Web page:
It really hurt my feelings the first time I ever got razzed for using live bait. I’d grown up fishing walleyes, perch, pike, crappies, trout and bullheads, mostly—but not exclusively—on some form of live or dead bait. Up until that day I didn’t know there were people out there who looked down on bait anglers.
A college buddy had invited me to fish trout on a creek that ran through his dad’s woods about 30 miles north of Grand Rapids, Michigan. As we waded in, I popped the top on a little coffee can full of leaf worms I’d dug out of my neighbor’s compost heap when he started giving me crap about being a “baiter.” He had a pocket-box crammed with in-line spinners and small spoons and vowed he never had, nor would, fish Tamarack Creek trout with anything but artificial lures.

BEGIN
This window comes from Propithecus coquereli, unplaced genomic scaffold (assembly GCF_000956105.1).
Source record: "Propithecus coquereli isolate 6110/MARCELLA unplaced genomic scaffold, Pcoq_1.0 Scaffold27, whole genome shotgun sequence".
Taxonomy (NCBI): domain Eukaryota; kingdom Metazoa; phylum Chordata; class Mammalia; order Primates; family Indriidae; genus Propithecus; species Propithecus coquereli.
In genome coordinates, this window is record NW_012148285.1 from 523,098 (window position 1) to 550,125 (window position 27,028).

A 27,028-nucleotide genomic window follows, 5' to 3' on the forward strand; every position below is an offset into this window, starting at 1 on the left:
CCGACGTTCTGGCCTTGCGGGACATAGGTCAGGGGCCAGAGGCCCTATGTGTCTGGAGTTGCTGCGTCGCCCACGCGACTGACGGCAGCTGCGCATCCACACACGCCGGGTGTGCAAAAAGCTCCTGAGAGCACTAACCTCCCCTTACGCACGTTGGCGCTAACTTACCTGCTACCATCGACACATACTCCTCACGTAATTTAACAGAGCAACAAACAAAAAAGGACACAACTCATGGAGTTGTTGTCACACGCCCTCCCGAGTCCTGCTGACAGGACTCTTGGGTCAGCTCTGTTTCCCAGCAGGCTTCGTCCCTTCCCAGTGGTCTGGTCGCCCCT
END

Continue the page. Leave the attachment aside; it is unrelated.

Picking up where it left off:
Over the years the guy became my best friend, constant fishing companion, roommate and co-editor at Michigan Farmer magazine, but the bait vs. lure argument never died or even diminished. We fished every species Michigan waters offered, and the only times I saw him go natural is when we fished spawnbags for river steelhead or jigged leeches for walleyes.
I’ve heard “lure-only” anglers preach their gospel dozens of times since then, but could only silently wonder why they’d give up so many chances to catch a fish.
Heaven knows that I’ve got nothing against fishing artificials. I’ve spent way more money on lures than I’ll ever admit to my wife, and have witnessed plenty of times when artificials out produced naturals by a big margin. Other times, however, bait offers the best opportunity to catch fish, and I’m not willing to let them get away.
What side of the fence do you stand on?-- Kurt